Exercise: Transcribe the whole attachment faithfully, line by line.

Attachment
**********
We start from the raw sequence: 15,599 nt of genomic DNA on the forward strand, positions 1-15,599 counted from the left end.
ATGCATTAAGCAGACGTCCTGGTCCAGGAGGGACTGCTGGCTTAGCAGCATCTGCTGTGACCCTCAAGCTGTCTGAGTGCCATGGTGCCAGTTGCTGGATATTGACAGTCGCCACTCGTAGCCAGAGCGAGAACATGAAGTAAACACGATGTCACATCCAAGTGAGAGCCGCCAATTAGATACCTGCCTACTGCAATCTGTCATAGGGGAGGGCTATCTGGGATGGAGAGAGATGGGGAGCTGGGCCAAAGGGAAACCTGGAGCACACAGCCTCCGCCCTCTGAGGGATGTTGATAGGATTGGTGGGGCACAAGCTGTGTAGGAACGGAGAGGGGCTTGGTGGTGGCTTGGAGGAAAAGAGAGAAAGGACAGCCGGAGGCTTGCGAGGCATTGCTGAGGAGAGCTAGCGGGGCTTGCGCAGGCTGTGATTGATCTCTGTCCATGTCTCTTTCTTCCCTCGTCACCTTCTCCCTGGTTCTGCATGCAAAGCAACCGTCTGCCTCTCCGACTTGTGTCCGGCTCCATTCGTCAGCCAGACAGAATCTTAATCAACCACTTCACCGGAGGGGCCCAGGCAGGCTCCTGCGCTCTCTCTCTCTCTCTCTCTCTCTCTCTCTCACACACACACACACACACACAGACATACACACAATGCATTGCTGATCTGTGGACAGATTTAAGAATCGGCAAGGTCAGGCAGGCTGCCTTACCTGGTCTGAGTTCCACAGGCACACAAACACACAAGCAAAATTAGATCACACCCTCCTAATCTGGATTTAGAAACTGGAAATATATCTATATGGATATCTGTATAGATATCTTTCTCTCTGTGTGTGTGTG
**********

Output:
We start from the raw sequence: 15,599 nt of genomic DNA on the forward strand, positions 1-15,599 counted from the left end.
ATGCATTAAGCAGACGTCCTGGTCCAGGAGGGACTGCTGGCTTAGCAGCATCTGCTGTGACCCTCAAGCTGTCTGAGTGCCATGGTGCCAGTTGCTGGATATTGACAGTCGCCACTCGTAGCCAGAGCGAGAACATGAAGTAAACACGATGTCACATCCAAGTGAGAGCCGCCAATTAGATACCTGCCTACTGCAATCTGTCATAGGGGAGGGCTATCTGGGATGGAGAGAGATGGGGAGCTGGGCCAAAGGGAAACCTGGAGCACACAGCCTCCGCCCTCTGAGGGATGTTGATAGGATTGGTGGGGCACAAGCTGTGTAGGAACGGAGAGGGGCTTGGTGGTGGCTTGGAGGAAAAGAGAGAAAGGACAGCCGGAGGCTTGCGAGGCATTGCTGAGGAGAGCTAGCGGGGCTTGCGCAGGCTGTGATTGATCTCTGTCCATGTCTCTTTCTTCCCTCGTCACCTTCTCCCTGGTTCTGCATGCAAAGCAACCGTCTGCCTCTCCGACTTGTGTCCGGCTCCATTCGTCAGCCAGACAGAATCTTAATCAACCACTTCACCGGAGGGGCCCAGGCAGGCTCCTGCGCTCTCTCTCTCTCTCTCTCTCTCTCTCTCTCACACACACACACACACACACAGACATACACACAATGCATTGCTGATCTGTGGACAGATTTAAGAATCGGCAAGGTCAGGCAGGCTGCCTTACCTGGTCTGAGTTCCACAGGCACACAAACACACAAGCAAAATTAGATCACACCCTCCTAATCTGGATTTAGAAACTGGAAATATATCTATATGGATATCTGTATAGATATCTTTCTCTCTGTGTGTGTGTG